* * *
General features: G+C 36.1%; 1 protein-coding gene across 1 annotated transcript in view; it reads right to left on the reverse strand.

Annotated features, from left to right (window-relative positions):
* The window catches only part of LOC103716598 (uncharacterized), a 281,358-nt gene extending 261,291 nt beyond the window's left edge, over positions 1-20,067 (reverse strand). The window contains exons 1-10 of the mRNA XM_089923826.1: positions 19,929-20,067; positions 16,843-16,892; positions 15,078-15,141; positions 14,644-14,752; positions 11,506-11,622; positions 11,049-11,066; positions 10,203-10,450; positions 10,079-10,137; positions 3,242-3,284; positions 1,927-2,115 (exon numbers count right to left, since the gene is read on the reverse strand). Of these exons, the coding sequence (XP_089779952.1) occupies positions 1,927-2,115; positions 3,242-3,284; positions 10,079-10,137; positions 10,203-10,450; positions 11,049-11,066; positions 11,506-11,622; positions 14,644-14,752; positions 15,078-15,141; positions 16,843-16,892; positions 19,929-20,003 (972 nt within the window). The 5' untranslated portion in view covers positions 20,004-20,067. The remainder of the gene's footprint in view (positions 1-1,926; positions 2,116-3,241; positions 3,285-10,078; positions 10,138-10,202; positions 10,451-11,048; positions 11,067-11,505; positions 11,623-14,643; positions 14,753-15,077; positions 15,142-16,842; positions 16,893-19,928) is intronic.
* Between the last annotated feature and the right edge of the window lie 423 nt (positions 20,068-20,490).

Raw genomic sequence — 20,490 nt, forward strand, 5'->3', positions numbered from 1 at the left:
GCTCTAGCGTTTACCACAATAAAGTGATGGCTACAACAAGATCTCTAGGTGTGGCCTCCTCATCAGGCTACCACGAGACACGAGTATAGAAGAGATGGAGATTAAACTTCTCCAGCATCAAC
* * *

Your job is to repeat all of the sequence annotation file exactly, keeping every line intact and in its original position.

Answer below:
General features: G+C 36.1%; 1 protein-coding gene across 1 annotated transcript in view; it reads right to left on the reverse strand.

Annotated features, from left to right (window-relative positions):
* The window catches only part of LOC103716598 (uncharacterized), a 281,358-nt gene extending 261,291 nt beyond the window's left edge, over positions 1-20,067 (reverse strand). The window contains exons 1-10 of the mRNA XM_089923826.1: positions 19,929-20,067; positions 16,843-16,892; positions 15,078-15,141; positions 14,644-14,752; positions 11,506-11,622; positions 11,049-11,066; positions 10,203-10,450; positions 10,079-10,137; positions 3,242-3,284; positions 1,927-2,115 (exon numbers count right to left, since the gene is read on the reverse strand). Of these exons, the coding sequence (XP_089779952.1) occupies positions 1,927-2,115; positions 3,242-3,284; positions 10,079-10,137; positions 10,203-10,450; positions 11,049-11,066; positions 11,506-11,622; positions 14,644-14,752; positions 15,078-15,141; positions 16,843-16,892; positions 19,929-20,003 (972 nt within the window). The 5' untranslated portion in view covers positions 20,004-20,067. The remainder of the gene's footprint in view (positions 1-1,926; positions 2,116-3,241; positions 3,285-10,078; positions 10,138-10,202; positions 10,451-11,048; positions 11,067-11,505; positions 11,623-14,643; positions 14,753-15,077; positions 15,142-16,842; positions 16,893-19,928) is intronic.
* Between the last annotated feature and the right edge of the window lie 423 nt (positions 20,068-20,490).

Raw genomic sequence — 20,490 nt, forward strand, 5'->3', positions numbered from 1 at the left:
GCTCTAGCGTTTACCACAATAAAGTGATGGCTACAACAAGATCTCTAGGTGTGGCCTCCTCATCAGGCTACCACGAGACACGAGTATAGAAGAGATGGAGATTAAACTTCTCCAGCATCAAC